As the credits roll, we retain the ability to form our own opinions about the issue concerned; a woman named Otilia (Anamaria Marinca) assisting her friend Gabita (Laura Vasiliu) in an illegal abortion, because 4 MONTHS doesn’t berate us with agenda or propaganda, nor does it stoop to any academic exposition. All we need to understand in order to appreciate this film is offered in its own language of editing and mood. What I sensed from the manner of Mongiu’s film is that these types of things [abortion] will be inevitable, no matter the hazard, and that as a solution, it bears great consequence no matter what the outcome. 'Pro-choice' or 'Pro-life' doesn't really enter into it except from the viewer's own position. That is what makes 4 MONTHS such a brimming success: its willingness to peer unabated, and its refusal to judge.
Ang Lee’s latest feature, taking place in Japanese occupied Shanghai, is a film lavished with classical aesthetic sensibilities and period detail, heightened by a bold streak of dimensional sexuality. LUST, CAUTION dips and sways between shades of noir, espionage, rending emotional portraiture, a story of youth and ignorance, and political period drama, never settling as but one of them. It’s a solution, not a mixture. A near perfect amalgam, helmed by two wealthily talented leads (Tony Leung, Wei Tang), a director in peak performance, and a warmly convincing family of idealistic friends daring to change their world.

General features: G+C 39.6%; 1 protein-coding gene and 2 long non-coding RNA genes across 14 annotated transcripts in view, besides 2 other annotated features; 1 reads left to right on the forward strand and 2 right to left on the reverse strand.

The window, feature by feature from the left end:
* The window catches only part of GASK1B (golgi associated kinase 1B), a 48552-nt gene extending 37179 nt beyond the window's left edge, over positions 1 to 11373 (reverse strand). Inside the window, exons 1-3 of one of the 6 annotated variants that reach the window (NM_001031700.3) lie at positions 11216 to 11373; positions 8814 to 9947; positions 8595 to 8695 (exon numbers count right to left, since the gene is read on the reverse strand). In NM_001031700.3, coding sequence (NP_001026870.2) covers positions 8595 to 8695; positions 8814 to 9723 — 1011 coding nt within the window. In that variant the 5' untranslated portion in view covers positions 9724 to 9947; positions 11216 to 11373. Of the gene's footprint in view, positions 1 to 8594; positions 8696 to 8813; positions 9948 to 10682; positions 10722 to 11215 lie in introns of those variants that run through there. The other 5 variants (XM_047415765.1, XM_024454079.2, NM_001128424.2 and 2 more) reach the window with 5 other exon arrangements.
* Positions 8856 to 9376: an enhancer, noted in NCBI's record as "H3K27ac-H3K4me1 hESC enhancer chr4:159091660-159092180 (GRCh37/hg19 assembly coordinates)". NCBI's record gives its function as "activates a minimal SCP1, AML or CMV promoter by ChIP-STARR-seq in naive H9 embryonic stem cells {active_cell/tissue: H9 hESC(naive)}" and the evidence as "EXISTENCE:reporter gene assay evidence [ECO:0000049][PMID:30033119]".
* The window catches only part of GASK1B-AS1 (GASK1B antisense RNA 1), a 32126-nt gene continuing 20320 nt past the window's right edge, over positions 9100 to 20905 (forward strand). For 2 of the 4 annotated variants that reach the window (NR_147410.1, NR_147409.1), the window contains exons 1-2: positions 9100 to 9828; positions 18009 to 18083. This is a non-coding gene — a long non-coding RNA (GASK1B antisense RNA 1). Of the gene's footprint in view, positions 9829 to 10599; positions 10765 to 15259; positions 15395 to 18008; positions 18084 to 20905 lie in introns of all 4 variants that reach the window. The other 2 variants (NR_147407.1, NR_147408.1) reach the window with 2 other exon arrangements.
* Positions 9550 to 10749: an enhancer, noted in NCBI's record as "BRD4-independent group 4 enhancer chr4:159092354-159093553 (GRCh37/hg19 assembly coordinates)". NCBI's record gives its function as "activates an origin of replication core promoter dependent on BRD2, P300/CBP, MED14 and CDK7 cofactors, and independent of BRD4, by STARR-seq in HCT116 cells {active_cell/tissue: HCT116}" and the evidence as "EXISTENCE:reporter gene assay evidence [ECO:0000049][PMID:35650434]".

Youthful and beautiful Wong Chia Chi (Tang) is a college girl that gets swept up into a novice resistance scheme by the ambition of her fellow theater group. After their promising start as patriotic performers, and realizing Wong Chia Chi's immersive capacity as a performer, they attempt to elevate their goals to ensnare and eliminate a local high ranking officer of the collaborationist government (Chinese that are aiding the Japanese occupation) named Mr. Lee, using Wong Chia Chi as sexual bait, so to speak, though not as such at first. The sexual nature of her mission arises as an unplanned but vital opportunity. Her cosmopolitan alias is Mrs. Mak, and her companions all have their own roles etched out from a false history. The scheme drags on and dredges her soul, getting ever more consuming and precarious, especially as it resumes after a long postponement.